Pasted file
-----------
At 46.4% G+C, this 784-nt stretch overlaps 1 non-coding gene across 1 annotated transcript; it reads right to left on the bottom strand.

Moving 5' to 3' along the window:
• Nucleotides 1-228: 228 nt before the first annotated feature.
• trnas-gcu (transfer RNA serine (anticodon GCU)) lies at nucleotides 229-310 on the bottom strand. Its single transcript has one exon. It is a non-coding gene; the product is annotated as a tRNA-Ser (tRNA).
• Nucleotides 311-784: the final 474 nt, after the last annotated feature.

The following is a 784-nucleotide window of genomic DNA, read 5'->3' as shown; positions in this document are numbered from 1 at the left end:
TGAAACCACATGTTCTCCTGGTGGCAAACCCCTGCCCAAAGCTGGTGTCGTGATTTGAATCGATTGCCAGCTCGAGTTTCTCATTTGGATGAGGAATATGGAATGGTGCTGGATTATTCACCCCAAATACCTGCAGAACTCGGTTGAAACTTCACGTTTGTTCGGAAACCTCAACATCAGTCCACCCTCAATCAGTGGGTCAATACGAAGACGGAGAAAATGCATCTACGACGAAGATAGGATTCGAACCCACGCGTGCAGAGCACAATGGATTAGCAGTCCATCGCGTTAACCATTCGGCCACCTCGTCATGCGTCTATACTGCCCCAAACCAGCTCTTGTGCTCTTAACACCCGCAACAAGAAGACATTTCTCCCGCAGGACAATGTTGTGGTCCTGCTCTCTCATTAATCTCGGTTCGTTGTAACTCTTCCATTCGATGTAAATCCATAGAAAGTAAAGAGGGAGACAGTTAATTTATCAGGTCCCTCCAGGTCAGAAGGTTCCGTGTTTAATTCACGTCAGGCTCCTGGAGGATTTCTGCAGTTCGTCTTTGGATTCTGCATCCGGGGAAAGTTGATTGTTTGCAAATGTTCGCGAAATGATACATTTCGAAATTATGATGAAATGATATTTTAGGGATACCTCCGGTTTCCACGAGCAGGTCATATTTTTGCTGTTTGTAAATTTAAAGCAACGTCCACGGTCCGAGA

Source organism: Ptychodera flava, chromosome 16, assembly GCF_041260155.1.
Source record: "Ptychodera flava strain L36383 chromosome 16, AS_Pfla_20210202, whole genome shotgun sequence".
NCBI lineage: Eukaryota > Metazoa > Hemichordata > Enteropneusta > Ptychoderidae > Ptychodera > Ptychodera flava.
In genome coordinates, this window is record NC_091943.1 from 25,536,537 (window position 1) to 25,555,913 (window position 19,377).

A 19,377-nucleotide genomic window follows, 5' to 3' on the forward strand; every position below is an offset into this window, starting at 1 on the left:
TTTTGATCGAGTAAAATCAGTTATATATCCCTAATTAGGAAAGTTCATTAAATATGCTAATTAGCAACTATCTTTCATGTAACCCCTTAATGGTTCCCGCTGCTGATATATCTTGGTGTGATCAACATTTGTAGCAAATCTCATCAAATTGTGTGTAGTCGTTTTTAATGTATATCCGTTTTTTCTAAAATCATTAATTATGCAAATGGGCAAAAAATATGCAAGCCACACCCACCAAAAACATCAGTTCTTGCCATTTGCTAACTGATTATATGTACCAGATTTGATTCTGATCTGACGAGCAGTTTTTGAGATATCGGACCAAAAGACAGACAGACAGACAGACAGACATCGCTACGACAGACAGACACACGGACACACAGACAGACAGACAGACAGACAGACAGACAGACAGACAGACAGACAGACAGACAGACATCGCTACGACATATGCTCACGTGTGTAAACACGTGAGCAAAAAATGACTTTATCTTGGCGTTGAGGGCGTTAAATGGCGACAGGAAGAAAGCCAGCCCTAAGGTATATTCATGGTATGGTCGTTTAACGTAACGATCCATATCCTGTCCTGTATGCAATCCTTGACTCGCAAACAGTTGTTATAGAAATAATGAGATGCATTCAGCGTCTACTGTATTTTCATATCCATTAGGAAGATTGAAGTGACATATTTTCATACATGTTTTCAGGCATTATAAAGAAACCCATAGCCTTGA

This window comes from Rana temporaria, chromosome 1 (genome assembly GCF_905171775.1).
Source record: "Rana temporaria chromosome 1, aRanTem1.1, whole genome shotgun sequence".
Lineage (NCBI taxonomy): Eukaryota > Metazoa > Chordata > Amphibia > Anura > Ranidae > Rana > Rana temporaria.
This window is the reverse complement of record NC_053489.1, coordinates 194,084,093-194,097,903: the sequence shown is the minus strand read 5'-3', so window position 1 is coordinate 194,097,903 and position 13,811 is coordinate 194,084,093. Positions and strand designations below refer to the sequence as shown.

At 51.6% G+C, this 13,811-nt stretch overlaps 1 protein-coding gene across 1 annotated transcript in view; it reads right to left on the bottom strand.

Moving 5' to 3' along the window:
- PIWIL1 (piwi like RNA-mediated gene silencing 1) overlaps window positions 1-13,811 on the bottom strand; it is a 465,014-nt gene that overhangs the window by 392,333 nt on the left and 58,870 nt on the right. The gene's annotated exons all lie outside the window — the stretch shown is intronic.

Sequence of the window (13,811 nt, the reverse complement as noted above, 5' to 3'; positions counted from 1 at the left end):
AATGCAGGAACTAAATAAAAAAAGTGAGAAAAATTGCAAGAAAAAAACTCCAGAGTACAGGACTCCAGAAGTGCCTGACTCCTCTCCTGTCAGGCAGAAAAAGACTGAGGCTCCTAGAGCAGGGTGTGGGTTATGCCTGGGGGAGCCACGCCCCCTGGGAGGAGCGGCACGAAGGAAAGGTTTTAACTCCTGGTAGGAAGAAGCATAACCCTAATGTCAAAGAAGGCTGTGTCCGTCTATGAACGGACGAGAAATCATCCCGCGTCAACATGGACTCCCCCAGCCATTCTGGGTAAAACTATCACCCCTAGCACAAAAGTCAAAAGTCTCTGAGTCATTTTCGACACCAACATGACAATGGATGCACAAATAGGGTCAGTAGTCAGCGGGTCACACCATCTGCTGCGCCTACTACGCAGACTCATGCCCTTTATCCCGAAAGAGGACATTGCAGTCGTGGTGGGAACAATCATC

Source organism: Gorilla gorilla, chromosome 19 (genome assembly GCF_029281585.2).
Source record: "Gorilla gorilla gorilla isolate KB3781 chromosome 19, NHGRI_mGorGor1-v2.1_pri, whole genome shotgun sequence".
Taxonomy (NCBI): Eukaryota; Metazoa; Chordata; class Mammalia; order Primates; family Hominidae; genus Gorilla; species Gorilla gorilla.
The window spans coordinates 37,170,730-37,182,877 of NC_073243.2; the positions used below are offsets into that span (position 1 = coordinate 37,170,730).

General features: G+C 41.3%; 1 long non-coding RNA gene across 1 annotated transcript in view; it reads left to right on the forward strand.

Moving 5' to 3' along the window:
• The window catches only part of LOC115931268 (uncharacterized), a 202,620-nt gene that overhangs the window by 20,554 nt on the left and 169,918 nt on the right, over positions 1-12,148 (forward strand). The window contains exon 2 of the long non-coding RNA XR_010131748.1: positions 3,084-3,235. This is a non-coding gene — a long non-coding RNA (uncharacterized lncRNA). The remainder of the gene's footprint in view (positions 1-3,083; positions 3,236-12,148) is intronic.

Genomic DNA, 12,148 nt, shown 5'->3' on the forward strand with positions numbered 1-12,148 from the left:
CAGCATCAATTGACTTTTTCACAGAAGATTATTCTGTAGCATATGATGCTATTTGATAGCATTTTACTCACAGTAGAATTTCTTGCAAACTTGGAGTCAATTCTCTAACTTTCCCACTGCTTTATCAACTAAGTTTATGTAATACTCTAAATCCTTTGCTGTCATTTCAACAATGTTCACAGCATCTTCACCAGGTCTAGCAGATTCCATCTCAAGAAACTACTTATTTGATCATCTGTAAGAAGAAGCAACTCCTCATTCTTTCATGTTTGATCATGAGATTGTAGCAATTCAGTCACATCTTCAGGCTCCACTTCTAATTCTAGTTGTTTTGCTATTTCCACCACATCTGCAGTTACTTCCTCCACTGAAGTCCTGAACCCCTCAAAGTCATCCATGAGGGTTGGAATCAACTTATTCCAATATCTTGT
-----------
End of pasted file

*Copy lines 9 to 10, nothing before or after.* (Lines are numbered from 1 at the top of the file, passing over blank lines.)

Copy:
Source record: "Ptychodera flava strain L36383 chromosome 16, AS_Pfla_20210202, whole genome shotgun sequence".
NCBI lineage: Eukaryota > Metazoa > Hemichordata > Enteropneusta > Ptychoderidae > Ptychodera > Ptychodera flava.